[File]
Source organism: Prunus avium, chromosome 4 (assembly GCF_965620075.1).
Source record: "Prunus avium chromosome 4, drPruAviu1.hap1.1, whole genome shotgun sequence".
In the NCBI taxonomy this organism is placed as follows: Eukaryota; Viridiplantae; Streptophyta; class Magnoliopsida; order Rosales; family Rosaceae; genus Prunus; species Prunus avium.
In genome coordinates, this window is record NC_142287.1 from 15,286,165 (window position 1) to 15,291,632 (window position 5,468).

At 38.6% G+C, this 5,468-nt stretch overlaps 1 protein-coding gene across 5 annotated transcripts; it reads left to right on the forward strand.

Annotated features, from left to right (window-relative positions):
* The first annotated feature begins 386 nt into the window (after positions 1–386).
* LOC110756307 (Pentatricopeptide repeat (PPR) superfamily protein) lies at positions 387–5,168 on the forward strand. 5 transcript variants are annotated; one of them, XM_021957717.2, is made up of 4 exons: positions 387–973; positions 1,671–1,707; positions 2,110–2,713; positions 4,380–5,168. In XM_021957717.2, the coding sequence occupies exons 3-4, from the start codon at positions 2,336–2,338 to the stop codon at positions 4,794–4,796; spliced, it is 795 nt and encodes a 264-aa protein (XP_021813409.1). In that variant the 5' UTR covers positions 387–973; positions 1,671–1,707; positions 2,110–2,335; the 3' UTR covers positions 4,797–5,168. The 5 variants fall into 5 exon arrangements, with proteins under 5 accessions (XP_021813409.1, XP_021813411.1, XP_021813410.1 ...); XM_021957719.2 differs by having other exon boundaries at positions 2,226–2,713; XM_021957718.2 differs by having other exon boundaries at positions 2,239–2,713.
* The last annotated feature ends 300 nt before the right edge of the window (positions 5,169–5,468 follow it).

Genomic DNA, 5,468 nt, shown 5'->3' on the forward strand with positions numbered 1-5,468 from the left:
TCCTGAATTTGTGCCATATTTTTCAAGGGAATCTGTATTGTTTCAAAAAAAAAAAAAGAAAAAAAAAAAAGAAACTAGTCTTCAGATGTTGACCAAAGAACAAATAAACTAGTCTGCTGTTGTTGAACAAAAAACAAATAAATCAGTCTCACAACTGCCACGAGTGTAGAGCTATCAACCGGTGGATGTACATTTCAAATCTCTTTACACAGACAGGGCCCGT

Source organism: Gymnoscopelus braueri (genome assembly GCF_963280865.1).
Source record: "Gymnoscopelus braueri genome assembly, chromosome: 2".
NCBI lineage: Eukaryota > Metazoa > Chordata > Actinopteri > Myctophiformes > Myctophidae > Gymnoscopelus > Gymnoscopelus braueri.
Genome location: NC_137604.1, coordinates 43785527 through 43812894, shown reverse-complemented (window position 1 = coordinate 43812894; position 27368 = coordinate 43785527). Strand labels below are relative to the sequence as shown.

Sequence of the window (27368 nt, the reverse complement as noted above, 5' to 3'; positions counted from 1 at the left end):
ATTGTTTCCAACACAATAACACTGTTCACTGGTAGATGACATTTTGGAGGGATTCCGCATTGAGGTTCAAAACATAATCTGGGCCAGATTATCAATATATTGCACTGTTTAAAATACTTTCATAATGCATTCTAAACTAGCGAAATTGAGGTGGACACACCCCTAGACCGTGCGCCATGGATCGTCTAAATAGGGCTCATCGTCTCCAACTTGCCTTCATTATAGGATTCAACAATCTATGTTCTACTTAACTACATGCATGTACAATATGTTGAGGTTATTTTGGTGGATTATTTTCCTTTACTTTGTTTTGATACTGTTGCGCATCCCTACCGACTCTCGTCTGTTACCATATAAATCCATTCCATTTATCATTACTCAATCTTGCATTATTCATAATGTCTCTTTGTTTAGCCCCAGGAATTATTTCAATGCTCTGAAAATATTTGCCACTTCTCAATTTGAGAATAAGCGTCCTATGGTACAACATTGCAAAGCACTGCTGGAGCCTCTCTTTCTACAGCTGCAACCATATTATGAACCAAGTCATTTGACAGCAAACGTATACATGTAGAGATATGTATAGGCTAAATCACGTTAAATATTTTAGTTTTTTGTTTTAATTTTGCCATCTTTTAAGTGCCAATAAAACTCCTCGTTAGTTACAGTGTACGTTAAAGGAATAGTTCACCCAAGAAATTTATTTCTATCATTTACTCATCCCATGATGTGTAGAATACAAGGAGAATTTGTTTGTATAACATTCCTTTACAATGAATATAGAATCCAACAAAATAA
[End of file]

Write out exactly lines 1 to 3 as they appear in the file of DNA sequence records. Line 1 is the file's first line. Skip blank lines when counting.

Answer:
Source organism: Prunus avium, chromosome 4 (assembly GCF_965620075.1).
Source record: "Prunus avium chromosome 4, drPruAviu1.hap1.1, whole genome shotgun sequence".
In the NCBI taxonomy this organism is placed as follows: Eukaryota; Viridiplantae; Streptophyta; class Magnoliopsida; order Rosales; family Rosaceae; genus Prunus; species Prunus avium.